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Calculation and fabrication of remaining cam contours and spokes.

Note that the format of this section of the web site is designed for the newer wide screen monitors, those using the conventional 3:2 ratio monitors may need to move the horizontal scrollbar at the bottom of the screen to see the entire page.

I have asked Buchanan to provide what I call a 'forensic' report. That is to record his observations as he goes along. I will provide the .MP3 audio file for each segment but just in case your security settings will not allow you to open this file I have also transcribed each session. My additional comments will be inserted into the text from time to time and this will be in red text. Buchanan refers to each photo by the number of that photo which can be followed by each photo above the captioned text. The .mp3 audio file will appear in blue text.MP3. Click on this text and you can then follow along with the audio file by scrolling downward through the photos as they are narrated one by one in the voice of the restorer.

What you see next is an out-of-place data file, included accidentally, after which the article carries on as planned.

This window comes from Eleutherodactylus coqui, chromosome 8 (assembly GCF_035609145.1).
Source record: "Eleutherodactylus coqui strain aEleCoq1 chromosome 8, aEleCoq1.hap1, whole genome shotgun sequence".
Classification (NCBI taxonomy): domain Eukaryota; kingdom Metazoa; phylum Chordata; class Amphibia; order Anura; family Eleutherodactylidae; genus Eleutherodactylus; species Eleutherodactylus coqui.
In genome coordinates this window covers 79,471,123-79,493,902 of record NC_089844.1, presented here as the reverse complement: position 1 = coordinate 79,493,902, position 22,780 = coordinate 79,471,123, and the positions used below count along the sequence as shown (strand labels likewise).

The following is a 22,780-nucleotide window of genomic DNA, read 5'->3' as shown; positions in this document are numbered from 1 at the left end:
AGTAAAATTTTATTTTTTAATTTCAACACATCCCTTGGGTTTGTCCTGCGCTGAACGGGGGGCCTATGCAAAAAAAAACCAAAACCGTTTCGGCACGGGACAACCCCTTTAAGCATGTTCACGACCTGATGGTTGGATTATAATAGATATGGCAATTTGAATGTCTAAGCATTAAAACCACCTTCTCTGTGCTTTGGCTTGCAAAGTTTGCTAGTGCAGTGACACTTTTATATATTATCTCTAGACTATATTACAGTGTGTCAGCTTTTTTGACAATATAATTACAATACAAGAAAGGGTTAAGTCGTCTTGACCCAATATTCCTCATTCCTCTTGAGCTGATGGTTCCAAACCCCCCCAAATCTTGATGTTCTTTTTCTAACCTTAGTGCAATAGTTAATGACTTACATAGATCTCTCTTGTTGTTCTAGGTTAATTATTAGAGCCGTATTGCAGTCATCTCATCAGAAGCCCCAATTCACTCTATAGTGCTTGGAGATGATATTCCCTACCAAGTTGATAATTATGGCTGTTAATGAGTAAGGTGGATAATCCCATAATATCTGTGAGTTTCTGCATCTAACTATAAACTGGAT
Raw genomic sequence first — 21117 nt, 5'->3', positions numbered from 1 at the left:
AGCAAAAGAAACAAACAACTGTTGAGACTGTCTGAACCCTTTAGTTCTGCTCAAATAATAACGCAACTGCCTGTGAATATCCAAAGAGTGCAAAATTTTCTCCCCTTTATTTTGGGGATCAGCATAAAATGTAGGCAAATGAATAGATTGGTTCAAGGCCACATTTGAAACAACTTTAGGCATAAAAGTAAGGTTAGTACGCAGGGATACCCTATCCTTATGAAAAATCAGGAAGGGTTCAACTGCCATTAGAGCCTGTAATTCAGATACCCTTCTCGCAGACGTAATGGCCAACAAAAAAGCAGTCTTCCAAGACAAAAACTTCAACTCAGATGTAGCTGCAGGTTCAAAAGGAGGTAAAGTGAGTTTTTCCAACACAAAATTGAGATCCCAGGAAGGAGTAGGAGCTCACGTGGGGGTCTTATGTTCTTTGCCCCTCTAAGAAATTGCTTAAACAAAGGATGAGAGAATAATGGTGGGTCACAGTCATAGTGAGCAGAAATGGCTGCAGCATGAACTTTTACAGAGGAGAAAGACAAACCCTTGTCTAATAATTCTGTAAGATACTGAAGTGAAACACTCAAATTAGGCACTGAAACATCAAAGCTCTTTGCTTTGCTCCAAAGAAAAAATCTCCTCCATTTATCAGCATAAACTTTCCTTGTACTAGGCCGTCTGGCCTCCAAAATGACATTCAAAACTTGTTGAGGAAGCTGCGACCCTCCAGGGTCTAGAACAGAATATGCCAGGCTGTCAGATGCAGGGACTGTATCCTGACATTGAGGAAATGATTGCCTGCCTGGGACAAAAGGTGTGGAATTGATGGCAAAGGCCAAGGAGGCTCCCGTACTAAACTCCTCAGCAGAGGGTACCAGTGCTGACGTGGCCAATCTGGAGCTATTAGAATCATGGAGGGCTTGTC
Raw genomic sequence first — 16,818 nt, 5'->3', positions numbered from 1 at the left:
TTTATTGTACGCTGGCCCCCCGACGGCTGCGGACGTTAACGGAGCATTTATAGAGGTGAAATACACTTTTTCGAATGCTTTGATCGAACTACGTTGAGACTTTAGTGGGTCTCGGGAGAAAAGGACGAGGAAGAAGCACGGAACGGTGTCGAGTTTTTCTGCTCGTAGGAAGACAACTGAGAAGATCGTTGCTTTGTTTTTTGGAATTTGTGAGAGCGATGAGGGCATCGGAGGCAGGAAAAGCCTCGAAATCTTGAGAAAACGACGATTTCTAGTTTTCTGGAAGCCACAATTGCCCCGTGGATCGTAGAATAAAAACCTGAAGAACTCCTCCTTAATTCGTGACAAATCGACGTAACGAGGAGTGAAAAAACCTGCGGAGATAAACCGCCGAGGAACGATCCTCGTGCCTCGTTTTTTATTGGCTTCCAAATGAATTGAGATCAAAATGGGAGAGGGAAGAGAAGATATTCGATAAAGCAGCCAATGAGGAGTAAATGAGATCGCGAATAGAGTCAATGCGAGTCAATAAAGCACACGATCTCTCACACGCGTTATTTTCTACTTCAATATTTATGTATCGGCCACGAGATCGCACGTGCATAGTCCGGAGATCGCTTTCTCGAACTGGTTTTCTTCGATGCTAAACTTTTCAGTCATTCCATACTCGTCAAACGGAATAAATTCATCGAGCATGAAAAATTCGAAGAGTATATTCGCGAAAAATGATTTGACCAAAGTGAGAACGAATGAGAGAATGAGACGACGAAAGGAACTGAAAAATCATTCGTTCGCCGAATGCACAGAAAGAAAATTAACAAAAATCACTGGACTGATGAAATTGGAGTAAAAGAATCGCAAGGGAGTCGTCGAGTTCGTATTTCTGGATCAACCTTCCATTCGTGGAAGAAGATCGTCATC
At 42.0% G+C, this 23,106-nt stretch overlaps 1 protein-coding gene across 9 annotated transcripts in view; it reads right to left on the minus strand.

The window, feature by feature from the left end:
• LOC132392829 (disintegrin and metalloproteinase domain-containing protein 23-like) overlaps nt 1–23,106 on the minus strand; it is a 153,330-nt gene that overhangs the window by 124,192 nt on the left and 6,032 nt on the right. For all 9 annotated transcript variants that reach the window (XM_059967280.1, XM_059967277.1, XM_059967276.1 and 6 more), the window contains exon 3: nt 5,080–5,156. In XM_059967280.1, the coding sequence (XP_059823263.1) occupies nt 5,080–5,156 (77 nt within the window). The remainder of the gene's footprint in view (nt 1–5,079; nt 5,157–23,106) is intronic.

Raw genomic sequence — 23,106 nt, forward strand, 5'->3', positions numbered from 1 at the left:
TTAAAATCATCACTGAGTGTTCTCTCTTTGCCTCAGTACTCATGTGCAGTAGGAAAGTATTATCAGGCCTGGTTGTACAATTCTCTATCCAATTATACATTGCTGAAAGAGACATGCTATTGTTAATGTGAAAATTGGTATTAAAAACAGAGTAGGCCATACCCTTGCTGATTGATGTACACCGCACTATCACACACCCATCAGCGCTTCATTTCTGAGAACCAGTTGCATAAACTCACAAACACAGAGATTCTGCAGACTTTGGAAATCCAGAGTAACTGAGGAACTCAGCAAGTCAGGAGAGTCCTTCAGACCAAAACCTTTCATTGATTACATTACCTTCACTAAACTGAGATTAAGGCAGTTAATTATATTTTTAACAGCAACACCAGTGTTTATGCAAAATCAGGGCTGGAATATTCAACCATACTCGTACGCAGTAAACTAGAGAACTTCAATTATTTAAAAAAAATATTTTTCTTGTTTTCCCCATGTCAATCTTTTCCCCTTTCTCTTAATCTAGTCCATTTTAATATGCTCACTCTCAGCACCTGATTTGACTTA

Pouvillon-36-000.MP3. Photo 36 001. We have the one year arbor with the two cam blanks fitted for the sunrise/sunset shutters. In the upper portion of the cam you can see the two levers resting against the peripheral edges of the cam blanks. Photo 36 003. We have another view of the two cam blanks and the operating levers resting on the upper edges. Photo 36 004. Here we are marking out the seventy three spaces on the cam blank prior to transferring our test measurements. Just below the steel ruler between the ‘2’ and the ‘3’ we have a blade inserted into a slot against which we index the seventy three teeth of the one year wheel. This gives me my seventy three divisions. You’ll notice that the scribe lines are off-center to the center arbor. This is because the two black levers that read the cams are actually mounted off center to the center line of the arbor. If you refer back to the earlier photographs you’ll see that drop down pillar and each operating cam is located on an arbor projecting from each side of the drop down pillar. So I’ve put a bush on the center pivot of this cam to give us the correct spacing. The line is straight because the arc of the lever is at right angles to the axis of the one year cam; whereas the arc of the equation of time cam, the pivot was parallel to the one year arbor, which meant that we had to have a curved line to give the correct positioning of our measurements.